How was it decided what utility should work with proc - by programmers of that utility?
No, by the developers of
procfs, the virtual filesystem that exports kernel info in the form of a filesystem, allowing normal POSIX system calls to operate on it.
ln just make the same system calls they always do: In Unix everything is a file; that's the whole point, and why you can use
ls -l on
/proc/PID instead of needing a special tool like
You can run anything you want on a
/proc/PID/fd/* file, e.g. if a program has its config file open, you can read that file with
less, edit it with
vim, or create a compressed copy of it with
gzip < /proc/.../3 > foo.gz
You might think this works just by following the symlink. But that's not actually true. The
lstat on that file reports it as a symlink, and readlink shows you a link target. But that link target is just text made up by the kernel: it can be something like
/foo/bar (deleted) for an FD that's still open on a file after it's been unlinked. But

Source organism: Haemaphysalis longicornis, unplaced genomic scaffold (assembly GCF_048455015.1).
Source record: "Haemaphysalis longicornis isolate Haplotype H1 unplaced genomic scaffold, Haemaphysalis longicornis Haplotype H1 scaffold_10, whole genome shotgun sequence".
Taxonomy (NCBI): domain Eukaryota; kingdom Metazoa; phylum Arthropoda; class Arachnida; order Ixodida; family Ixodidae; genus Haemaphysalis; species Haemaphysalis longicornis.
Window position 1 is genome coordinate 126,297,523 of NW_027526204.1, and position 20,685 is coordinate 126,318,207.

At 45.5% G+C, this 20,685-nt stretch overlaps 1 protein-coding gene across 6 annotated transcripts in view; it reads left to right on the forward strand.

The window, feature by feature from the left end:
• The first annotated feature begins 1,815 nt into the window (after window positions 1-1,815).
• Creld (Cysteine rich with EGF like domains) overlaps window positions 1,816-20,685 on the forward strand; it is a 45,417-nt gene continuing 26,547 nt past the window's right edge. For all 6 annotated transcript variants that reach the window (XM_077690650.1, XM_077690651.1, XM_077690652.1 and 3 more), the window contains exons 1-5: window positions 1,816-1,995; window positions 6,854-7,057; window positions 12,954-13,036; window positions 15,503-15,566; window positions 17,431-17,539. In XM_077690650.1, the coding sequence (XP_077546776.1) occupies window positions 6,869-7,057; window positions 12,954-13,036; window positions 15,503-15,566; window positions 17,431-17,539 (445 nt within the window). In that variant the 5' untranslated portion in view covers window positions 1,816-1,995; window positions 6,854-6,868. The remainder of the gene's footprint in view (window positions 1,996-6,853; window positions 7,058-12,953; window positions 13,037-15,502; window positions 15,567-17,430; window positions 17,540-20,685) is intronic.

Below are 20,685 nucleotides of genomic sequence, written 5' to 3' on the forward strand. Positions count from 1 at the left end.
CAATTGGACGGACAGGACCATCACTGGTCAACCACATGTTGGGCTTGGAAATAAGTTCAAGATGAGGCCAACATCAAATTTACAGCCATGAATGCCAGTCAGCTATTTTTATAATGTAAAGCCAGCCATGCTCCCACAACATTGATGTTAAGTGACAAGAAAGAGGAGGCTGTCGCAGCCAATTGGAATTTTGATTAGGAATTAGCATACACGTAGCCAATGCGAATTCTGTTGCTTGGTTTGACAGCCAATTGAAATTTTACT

open() on that
/proc path will still open the actual file. (Like most system calls,
open follows symlinks internally. For regular symlinks on regular filesystems, the link target does get treated like a normal pathname.)
There's no way to link that inode back into the filesystem (mostly for security reasons; it's possible using
linkat(2) on an FD opened with
O_TMPFILE which never had a pathname in the first place. https://stackoverflow.com/questions/4171713/relinking-an-anonymous-unlinked-but-open-file)
For your case, the right question to ask is "how it was decided which system-calls should do what on things under /proc/PID?"
AFAIK, no system calls on
/proc files can modify the process environment. i.e. the kernel information is exported read-only.
You'll have to use other hacks, like described in comments, to make system calls like
dup2 inside the context of the process. e.g. using the
ptrace API. e.g. by using GDB or other debuggers which use
ptrace to do things inside the target process.